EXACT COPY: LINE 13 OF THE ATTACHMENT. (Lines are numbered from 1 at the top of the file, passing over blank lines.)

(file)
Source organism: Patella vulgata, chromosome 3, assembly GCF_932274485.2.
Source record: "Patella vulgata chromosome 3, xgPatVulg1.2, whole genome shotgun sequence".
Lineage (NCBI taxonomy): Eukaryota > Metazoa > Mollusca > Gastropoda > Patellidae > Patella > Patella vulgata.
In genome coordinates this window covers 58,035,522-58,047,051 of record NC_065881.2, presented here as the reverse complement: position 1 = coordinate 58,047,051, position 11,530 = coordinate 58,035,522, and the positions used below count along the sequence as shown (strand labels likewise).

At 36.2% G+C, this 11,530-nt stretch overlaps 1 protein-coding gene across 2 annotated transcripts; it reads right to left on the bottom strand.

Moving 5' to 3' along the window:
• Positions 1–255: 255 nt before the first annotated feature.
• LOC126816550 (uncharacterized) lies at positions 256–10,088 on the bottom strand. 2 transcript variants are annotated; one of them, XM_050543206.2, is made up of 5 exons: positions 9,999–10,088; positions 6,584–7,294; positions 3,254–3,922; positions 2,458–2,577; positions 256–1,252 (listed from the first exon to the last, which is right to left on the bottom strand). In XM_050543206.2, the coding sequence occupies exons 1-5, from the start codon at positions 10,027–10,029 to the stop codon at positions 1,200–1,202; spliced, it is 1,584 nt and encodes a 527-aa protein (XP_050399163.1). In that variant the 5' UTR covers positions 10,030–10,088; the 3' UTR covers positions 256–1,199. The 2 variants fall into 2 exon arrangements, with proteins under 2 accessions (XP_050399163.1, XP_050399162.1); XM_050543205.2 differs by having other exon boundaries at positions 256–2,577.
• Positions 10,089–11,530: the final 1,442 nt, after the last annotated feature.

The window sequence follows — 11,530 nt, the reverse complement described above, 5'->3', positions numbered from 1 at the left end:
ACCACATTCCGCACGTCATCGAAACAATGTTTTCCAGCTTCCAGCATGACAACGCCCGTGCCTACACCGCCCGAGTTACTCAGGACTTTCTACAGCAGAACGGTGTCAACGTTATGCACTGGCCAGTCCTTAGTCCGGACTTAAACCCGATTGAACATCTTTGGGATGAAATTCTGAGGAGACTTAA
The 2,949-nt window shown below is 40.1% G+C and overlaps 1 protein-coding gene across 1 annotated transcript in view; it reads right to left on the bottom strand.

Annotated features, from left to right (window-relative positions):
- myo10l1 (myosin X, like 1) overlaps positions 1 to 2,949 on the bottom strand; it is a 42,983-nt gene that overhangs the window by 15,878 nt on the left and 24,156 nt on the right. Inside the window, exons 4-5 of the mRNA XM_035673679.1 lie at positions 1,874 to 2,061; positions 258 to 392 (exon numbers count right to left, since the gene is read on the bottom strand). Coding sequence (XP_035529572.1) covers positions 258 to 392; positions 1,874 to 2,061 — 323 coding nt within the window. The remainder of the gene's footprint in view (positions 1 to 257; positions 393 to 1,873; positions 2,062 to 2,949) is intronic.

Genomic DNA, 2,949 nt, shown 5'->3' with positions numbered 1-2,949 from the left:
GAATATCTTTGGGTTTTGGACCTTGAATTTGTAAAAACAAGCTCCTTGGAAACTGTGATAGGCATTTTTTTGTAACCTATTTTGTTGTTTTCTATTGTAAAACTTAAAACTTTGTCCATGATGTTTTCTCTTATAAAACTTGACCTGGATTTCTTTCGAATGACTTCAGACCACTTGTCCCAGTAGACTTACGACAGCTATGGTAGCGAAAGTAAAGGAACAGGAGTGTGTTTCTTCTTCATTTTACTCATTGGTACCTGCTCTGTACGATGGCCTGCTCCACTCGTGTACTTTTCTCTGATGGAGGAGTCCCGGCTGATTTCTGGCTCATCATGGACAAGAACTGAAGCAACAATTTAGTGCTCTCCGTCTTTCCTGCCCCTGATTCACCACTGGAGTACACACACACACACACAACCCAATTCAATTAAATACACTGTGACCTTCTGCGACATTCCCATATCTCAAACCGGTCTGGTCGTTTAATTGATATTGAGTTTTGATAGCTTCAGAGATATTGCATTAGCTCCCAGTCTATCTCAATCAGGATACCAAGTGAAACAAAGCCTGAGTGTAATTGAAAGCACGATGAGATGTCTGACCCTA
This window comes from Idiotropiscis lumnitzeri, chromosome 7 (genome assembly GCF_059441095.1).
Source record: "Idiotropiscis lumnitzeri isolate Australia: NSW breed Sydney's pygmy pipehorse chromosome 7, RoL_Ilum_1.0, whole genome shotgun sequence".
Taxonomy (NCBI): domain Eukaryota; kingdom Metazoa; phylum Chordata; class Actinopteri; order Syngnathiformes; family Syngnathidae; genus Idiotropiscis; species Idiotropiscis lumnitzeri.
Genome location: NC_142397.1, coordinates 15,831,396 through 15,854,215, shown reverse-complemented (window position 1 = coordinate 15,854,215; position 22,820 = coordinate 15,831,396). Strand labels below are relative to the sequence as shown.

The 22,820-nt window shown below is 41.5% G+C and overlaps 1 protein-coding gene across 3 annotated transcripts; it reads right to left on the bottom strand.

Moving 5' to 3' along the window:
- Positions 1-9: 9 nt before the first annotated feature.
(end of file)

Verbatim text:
Annotated features, from left to right (window-relative positions):